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Scientists meeting in San Francisco issue their 2016 report card. "The Arctic as a whole is warming at least twice as fast as the rest of the planet," one says, and it is getting progressively worse.

As the president-elect has named his Cabinet picks, in the realm of domestic policy, it's clear he's aiming for a dramatic shift from the Obama administration and tradition.

Donald Trump has made huge promises for creating coal jobs. Not many really think he can deliver. Instead, hopes are high for a new plant in Ohio that converts natural gas into plastic pellets.

Exxon Mobil's Rex Tillerson will likely have to divest from his vast holdings in the energy giant to become secretary of state. But even that may not address concerns about conflicts of interest.

UNICEF reports dozens of children trapped in a building under fire; the U.N. has heard reports of civilians shot in their homes. Aid groups are set to evacuate survivors, but negotiations have failed.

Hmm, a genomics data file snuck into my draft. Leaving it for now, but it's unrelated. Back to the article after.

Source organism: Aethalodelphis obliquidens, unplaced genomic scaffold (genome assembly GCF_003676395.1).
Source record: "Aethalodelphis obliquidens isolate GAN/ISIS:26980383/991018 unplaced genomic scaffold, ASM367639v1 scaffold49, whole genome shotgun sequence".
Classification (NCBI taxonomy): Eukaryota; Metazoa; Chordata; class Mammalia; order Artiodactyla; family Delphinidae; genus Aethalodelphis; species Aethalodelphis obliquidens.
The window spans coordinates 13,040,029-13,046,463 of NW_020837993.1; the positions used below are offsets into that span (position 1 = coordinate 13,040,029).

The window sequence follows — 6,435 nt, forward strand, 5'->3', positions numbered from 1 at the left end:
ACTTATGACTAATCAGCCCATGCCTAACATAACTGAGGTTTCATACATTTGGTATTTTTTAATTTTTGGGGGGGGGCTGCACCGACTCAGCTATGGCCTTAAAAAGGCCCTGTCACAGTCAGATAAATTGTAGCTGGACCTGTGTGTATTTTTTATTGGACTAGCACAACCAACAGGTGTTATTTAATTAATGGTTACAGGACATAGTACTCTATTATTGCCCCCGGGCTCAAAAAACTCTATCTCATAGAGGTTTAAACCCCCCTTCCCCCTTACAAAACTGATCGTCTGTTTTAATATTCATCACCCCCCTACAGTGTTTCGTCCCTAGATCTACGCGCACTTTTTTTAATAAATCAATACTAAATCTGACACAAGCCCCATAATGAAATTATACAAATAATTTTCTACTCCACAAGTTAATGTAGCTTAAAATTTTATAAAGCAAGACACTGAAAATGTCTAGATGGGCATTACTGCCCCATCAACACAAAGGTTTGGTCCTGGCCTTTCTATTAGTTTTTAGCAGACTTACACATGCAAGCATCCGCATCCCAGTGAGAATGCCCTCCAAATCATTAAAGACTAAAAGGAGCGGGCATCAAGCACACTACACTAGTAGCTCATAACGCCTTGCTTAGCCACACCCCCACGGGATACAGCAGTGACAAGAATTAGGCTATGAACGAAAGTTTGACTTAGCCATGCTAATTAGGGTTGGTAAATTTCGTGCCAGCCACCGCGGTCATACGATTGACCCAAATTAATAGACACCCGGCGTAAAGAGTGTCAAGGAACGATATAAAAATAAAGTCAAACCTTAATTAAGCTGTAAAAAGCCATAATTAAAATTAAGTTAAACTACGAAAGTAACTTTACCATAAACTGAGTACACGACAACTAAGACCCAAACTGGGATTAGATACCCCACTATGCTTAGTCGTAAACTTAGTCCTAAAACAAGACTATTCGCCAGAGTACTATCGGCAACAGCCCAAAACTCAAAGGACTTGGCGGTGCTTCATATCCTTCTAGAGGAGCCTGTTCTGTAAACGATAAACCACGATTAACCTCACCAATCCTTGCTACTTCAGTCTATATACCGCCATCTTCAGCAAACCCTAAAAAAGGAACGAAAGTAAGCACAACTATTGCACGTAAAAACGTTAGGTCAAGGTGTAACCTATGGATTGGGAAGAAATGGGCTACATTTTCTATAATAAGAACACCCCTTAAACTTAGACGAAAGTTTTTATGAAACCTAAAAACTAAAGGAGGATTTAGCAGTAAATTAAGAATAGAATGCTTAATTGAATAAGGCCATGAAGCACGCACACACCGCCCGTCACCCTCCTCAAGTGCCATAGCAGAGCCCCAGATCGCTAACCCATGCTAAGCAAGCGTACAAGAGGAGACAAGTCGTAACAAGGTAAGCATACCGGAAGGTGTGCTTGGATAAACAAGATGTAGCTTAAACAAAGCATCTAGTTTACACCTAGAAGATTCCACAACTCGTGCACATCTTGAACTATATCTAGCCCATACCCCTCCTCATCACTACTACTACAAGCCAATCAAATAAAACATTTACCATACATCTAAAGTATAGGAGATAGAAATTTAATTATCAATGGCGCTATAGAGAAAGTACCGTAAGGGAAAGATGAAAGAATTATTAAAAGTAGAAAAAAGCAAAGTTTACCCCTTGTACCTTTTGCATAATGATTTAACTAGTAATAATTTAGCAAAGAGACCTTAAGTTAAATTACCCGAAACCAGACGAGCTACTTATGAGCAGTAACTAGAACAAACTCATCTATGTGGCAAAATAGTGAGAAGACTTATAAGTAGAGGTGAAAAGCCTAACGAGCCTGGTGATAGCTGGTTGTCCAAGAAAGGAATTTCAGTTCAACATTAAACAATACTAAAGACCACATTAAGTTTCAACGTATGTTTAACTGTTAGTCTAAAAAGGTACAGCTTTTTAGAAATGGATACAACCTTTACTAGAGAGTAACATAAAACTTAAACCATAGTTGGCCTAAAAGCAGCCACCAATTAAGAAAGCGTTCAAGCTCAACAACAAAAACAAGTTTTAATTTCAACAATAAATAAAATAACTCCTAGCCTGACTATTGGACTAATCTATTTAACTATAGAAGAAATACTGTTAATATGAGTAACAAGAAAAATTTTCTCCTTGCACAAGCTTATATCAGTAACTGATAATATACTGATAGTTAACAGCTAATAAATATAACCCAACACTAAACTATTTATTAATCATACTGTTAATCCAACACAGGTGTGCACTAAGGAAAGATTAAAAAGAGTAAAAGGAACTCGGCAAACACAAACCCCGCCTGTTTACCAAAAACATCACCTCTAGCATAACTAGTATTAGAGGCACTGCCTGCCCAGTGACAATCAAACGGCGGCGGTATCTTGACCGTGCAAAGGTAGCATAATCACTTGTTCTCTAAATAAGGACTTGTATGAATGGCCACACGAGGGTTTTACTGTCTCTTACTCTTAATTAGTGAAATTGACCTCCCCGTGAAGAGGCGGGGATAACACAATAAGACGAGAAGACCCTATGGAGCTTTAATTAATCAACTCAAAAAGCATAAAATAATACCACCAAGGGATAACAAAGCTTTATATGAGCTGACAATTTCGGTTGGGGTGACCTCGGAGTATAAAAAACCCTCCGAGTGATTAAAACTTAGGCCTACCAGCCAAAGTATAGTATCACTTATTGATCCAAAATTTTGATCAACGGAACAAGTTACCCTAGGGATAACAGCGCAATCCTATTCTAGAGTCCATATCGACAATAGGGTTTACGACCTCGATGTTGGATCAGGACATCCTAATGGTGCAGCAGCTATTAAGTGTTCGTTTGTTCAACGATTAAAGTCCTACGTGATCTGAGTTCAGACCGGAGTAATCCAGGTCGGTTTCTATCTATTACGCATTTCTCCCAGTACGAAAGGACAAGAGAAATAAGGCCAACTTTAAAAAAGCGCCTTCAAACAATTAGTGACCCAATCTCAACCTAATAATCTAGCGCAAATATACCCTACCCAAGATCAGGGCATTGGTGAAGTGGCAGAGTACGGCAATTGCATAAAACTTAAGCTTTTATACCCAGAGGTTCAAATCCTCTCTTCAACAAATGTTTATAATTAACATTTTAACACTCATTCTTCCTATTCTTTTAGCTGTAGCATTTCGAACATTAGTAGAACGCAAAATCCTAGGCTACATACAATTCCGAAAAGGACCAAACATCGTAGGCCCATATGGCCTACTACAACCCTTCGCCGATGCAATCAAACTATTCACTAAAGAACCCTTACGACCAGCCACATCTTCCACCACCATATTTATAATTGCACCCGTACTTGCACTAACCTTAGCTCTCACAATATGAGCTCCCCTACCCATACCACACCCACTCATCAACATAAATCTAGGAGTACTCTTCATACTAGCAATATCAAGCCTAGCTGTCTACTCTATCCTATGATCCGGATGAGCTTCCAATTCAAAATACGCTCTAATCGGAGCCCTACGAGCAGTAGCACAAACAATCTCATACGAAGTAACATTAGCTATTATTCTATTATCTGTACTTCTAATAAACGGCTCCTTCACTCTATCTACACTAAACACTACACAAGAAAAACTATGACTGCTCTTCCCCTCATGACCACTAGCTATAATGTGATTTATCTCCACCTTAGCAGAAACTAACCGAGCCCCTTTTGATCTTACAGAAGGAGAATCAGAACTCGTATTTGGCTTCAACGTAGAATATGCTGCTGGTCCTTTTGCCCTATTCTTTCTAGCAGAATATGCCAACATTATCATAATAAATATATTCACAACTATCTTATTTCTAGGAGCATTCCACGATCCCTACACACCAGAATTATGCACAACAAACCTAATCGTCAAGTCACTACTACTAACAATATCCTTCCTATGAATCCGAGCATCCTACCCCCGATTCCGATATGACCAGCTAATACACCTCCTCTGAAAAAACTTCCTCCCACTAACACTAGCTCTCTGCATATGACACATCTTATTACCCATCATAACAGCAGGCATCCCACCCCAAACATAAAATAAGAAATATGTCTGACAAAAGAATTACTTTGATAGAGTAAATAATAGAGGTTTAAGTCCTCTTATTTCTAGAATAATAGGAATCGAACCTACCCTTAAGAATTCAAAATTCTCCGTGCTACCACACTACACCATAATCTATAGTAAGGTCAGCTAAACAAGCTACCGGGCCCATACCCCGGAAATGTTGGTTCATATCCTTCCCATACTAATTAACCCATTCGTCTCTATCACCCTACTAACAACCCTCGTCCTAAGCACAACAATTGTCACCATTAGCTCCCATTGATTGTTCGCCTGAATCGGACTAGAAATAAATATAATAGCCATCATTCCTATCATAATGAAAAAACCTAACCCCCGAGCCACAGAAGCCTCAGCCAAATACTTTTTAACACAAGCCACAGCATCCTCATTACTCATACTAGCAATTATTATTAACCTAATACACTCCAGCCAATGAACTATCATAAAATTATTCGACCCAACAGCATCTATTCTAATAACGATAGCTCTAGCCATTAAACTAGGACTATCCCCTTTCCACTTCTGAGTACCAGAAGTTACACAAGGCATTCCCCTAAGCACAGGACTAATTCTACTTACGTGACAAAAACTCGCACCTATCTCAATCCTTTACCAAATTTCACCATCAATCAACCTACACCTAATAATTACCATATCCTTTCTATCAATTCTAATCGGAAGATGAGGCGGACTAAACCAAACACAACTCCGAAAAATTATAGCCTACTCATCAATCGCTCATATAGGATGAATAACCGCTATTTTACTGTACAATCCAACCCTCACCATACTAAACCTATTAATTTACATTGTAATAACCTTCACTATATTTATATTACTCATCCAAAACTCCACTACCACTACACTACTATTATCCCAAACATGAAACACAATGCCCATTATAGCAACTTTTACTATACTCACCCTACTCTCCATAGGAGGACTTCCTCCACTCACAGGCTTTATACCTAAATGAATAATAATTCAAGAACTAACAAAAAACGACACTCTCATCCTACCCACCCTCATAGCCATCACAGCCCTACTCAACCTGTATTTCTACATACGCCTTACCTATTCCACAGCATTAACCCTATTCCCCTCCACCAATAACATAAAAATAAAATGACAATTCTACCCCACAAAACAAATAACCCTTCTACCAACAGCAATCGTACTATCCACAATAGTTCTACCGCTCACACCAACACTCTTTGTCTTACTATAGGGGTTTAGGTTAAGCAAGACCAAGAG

At a meeting in San Francisco, thousands of researchers are pondering how they can influence President-elect Donald Trump's thinking on climate change.

Donald Trump appears to have moved away from the U.S.'s longstanding "one China" policy. Writer John Pomfret talks to NPR's Robert Siegel about the significance of this apparent shift in policy.

The Center for Reproductive Rights says the rule that fetal remains from abortions or miscarriages must be buried or cremated is politically motivated and aimed at shaming women.

More than a dozen residential towers are under construction. Many of the global ultra-rich who buy these apartments spend just a fraction of the year in them.

Abortion rights activists have filed a challenge to stop a new rule requiring clinics to bury fetal remains from abortions and miscarriages. The rule is also not sitting well with funeral directors.




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